Good Social Skills Begin With Great Listening Skills

Posted January 27, 2011 by

Yesterday I met my friend Pam for early morning coffee. I have known Pam for nearly 20 years and have always been impressed with her warmth, kindness, and intelligence. She is a senior officer at a federal bank regulator and she has always been well respected within her organization. Pam has had a really interesting career because about 10 years ago she quit her fantastic job to hike around the U.S. and then work in a bike shop for awhile. Because of the professional respect that she earned working as a bank regulator she had no trouble getting rehired and consistently promoted after taking a break for a few years. Not just anyone can quit a job to bum around for awhile and get hired back – you have to have earned some serious respect to be able to pull that off.

One thing that I think sets Pam apart from many others is her ability to really listen when someone is talking to her. She focuses on what is being said as well as the body language behind it. So, when you talk to Pam she gives the impression of being insightful to the point of being a mind-reader. It’s rare to talk to someone who listens that intently to what you say. Naturally, everyone likes her and seeks her out both socially and professionally when they need someone to talk to. She is a sounding board for the most senior officials in her organization and, given her ability to listen and offer intelligent, thoughtful feedback, it’s not surprising at all.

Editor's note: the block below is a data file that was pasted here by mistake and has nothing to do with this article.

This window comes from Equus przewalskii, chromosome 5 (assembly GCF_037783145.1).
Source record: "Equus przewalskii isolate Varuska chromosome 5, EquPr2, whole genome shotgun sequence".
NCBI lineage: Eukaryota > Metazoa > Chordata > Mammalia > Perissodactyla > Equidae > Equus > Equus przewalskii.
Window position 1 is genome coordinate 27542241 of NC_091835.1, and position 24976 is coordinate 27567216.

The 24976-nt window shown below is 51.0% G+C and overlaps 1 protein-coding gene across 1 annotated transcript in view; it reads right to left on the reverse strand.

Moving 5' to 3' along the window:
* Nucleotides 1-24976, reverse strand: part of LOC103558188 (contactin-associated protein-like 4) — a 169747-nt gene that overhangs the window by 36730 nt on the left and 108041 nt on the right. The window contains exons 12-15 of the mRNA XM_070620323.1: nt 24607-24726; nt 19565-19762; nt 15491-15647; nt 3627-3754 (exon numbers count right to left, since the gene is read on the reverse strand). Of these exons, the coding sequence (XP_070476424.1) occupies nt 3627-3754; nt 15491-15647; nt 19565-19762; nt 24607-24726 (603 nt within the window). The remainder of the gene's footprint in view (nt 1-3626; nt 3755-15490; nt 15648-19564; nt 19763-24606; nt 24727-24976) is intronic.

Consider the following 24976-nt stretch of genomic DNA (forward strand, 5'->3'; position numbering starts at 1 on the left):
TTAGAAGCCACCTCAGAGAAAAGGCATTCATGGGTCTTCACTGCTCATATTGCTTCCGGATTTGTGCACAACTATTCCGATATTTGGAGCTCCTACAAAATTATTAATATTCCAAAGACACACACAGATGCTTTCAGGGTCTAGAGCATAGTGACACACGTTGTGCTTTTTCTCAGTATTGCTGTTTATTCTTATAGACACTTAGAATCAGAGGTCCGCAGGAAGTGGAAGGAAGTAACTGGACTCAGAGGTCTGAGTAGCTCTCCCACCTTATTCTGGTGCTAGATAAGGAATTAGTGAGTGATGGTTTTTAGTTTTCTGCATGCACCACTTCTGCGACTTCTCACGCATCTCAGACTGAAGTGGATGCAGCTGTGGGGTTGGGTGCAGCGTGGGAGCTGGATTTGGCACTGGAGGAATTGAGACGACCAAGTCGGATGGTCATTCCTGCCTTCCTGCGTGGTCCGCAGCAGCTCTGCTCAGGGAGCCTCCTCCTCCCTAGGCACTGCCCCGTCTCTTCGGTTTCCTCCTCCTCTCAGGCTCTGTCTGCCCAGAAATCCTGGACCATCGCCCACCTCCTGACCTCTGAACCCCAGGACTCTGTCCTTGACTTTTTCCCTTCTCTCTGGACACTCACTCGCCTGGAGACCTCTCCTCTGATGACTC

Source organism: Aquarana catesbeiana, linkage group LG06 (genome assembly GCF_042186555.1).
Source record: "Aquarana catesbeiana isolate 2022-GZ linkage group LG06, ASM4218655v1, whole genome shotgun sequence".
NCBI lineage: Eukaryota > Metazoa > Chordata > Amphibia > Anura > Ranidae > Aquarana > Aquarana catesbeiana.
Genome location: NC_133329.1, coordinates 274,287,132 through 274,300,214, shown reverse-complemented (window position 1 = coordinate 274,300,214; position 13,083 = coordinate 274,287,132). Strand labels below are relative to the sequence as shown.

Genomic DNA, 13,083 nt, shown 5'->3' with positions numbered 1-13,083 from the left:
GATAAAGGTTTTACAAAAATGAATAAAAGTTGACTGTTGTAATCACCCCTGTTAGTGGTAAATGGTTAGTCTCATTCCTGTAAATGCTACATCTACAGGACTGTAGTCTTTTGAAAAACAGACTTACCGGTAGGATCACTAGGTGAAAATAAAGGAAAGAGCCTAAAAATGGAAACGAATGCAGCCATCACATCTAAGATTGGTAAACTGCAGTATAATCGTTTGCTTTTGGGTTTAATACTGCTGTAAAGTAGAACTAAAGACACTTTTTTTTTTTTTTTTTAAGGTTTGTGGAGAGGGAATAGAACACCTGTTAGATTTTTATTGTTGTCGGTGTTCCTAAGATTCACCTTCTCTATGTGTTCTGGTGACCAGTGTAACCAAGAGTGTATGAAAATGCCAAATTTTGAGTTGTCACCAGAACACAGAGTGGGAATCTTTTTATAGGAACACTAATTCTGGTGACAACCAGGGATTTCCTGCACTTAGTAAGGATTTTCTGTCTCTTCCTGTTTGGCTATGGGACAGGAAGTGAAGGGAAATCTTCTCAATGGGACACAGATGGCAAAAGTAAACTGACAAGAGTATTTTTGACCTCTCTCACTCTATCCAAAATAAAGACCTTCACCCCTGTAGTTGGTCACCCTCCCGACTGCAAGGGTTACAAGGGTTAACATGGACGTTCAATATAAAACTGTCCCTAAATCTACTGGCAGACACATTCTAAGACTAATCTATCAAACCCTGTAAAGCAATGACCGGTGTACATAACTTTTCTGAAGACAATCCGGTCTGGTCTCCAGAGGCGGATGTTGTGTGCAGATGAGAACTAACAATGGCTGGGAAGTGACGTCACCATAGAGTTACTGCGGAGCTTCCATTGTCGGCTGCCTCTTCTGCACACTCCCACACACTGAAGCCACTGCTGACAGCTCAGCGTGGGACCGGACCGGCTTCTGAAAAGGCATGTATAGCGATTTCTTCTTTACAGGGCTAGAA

I think that in general everyone I have ever met who is known for having good social graces is also an excellent listener. Naturally, no one likes to talk to someone who isn’t paying attention. When someone makes the effort to really focus on what you are saying to them, they pay you the highest compliment – they are telling you that your stories are worth the time and effort it takes to fully synthesize them. Everyone wants others to listen when they talk; it’s human nature to want to be treated with respect.
If you haven’t been paying attention to the folks who get promoted within your organization take a closer look. I’ll bet you will find that many of them have good social and listening skills. Particularly if you work in a large hierarchical organization.
Are you a good listener? Are you able to push aside other thoughts, issues, and priorities when a friend or colleague is talking to you? I find that if I am multi-tasking while talking to someone I am not fully listening to what he/she is telling me. So, I try not to multi-task when I am having a conversation. This is difficult when I am at my desk reading email and I get a phone call. So I have really tried to discipline myself to turn away from the computer while I am talking on the phone so that I can give the caller the courtesy of my full attention.
If you want to be a sought-after friend and colleague, improve your listening skills because they are key to great social skills.
Article by Liz Handlin and courtesy of Ultimate Resumes

Originally posted by sarah ennenga

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